Impacts of motorboat noise on the parental-care behaviours of two species of coral-reef damselfish (Pomacentridae).

  • Katherine E Chapman

Student thesis: Master's ThesisMaster of Science (MSc)

Abstract

Anthropogenic noise-pollution from human activities, such as construction, oil exploration, and vessel traffic, is a growing threat to marine environments. A range of noise-induced effects on the physiology and behaviour of fish are known, but only a few studies have investigated the effects of noise on behaviours with a direct relationship to fitness, such as parental care. Furthermore, most research has tested the responses of captive fish using short-term playback of noise recordings. More evidence is required regarding impacts of noise directly from the source in natural conditions, and on long-term effects from repeated exposures. The current study investigated the impacts of short-term and long-term (repeated) exposure to motorboats on the parental-care behaviours of two species of coral-reef damselfish (family Pomacentridae). Short-term motorboat-noise exposure caused Ambon damselfish Pomacentrus amboinensis to reduce egg tending in favour of increased vigilance compared to an ambient-sound control. Long-term repeated motorboat exposure did not cause spiny pullers Acanthochromis polyacanthus to change their baseline larval-defence behaviours. However, shortterm noise did cause a temporary increase in anti-intruder display rate, and the parents showed sensitisation in this response over the course of a month-long exposure regime, compared to ambientsound control nests. Impacts of motorboat noise on the parental-care behaviours of fish could lead to reduced survival or compromised development of offspring, so decrease reproductive success. It is therefore important that policymakers and motorboat users are presented with comprehensive evidence of the real-world effects of motorboat noise in order to develop effective mitigation strategies. More evidence is required on the long-term effects of repeated and chronic anthropogenic noise on fish to best inform practice, particularly in relation to fitness-influencing behaviours.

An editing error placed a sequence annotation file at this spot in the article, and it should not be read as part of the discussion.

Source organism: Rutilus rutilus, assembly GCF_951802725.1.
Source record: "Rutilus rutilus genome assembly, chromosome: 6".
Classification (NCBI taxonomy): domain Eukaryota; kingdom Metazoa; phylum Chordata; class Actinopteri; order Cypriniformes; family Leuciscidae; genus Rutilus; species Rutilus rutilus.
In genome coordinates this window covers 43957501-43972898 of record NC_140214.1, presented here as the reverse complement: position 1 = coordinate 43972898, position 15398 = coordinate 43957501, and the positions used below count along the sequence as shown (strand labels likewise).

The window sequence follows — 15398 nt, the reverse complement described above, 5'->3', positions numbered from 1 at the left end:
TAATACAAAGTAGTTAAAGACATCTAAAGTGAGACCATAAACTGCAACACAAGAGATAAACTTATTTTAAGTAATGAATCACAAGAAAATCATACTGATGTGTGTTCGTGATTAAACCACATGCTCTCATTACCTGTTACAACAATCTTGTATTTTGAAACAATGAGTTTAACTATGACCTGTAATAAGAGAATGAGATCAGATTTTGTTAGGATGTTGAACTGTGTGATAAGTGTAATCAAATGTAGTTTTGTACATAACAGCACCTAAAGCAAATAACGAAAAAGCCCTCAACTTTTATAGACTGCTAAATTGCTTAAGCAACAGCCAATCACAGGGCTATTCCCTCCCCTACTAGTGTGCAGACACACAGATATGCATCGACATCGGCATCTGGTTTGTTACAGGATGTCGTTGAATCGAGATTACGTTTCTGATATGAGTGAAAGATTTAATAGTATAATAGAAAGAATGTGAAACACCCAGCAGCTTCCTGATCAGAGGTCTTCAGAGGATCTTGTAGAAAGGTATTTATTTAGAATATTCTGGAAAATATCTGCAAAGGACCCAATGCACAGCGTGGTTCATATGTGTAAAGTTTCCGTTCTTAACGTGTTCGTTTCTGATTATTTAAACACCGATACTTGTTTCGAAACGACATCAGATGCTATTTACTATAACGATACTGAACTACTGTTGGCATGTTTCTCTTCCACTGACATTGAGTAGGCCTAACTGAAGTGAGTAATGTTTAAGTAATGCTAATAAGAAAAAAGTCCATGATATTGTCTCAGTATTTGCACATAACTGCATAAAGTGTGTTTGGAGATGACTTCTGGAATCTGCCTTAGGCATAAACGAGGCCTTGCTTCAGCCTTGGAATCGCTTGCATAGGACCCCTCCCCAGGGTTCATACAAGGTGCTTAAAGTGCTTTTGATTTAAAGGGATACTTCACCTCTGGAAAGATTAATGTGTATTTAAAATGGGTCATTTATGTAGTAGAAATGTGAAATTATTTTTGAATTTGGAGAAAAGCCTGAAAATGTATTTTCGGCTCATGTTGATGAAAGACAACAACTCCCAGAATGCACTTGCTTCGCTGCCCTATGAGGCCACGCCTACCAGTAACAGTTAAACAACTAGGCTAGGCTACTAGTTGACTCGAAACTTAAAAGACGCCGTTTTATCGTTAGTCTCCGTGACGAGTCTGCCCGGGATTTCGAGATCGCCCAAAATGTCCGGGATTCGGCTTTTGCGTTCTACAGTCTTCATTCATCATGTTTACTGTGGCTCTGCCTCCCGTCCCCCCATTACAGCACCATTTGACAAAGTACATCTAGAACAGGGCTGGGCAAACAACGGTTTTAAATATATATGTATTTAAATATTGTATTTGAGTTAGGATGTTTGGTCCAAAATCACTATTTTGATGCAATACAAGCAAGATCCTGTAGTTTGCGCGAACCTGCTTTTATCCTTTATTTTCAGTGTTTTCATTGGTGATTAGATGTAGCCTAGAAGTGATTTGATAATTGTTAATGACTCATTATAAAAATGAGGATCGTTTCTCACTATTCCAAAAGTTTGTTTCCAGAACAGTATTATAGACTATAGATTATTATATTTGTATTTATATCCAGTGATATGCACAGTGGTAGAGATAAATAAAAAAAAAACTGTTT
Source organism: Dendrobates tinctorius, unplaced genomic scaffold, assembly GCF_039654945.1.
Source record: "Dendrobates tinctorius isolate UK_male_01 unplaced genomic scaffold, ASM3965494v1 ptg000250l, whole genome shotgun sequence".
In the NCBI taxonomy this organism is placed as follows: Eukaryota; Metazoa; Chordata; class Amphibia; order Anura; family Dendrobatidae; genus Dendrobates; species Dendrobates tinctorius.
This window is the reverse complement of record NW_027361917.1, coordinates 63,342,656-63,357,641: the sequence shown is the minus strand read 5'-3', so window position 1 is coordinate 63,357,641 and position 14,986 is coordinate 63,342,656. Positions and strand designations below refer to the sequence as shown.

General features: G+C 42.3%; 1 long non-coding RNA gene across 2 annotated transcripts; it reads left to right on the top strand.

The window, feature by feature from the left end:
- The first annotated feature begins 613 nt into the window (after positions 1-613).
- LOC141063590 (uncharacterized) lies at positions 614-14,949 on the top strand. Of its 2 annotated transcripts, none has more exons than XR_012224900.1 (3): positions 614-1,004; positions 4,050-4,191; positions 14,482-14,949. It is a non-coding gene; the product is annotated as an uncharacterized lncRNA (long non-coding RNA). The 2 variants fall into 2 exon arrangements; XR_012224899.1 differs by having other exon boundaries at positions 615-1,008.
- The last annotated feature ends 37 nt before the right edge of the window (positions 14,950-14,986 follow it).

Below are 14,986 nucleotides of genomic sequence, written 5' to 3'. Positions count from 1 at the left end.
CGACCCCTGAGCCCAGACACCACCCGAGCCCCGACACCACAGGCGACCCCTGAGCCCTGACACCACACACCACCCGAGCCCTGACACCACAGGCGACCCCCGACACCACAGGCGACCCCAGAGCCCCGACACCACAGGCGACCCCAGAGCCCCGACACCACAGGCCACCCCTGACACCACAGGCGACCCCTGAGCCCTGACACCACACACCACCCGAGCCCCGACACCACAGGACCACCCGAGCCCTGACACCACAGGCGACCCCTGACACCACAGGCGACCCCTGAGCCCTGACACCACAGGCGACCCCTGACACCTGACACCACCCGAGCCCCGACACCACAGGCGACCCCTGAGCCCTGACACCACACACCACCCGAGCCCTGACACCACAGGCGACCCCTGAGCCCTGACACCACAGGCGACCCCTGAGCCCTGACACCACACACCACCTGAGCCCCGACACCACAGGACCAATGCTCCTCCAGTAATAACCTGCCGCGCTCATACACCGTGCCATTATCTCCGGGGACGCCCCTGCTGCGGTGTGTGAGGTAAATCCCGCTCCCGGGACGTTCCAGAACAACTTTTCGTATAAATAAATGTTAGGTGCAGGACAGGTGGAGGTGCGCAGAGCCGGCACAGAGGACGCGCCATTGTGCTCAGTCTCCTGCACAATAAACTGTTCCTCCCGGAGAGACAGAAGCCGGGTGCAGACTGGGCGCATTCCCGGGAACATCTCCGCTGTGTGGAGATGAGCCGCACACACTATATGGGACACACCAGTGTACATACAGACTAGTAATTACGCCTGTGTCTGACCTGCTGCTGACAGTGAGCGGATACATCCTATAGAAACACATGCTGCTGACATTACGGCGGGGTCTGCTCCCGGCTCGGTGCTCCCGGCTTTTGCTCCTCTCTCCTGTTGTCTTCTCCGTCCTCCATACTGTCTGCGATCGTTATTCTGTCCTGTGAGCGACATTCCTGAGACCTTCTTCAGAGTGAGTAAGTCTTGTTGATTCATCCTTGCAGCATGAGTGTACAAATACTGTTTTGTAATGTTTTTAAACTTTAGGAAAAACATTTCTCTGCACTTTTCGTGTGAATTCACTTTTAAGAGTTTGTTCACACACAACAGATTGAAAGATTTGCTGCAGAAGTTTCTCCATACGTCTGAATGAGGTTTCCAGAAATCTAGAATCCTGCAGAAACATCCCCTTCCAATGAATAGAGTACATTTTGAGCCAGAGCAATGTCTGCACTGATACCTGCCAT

Date of Award1 Oct 2019
Original languageEnglish
Awarding Institution
  • The University of Bristol
SupervisorAndrew N Radford (Supervisor) & Steve Simpson (Supervisor)

Keywords

  • anthropogenic noise
  • parental care
  • coral reef
  • damselfish
  • motorboat
  • pollution
  • fitness
  • behaviour

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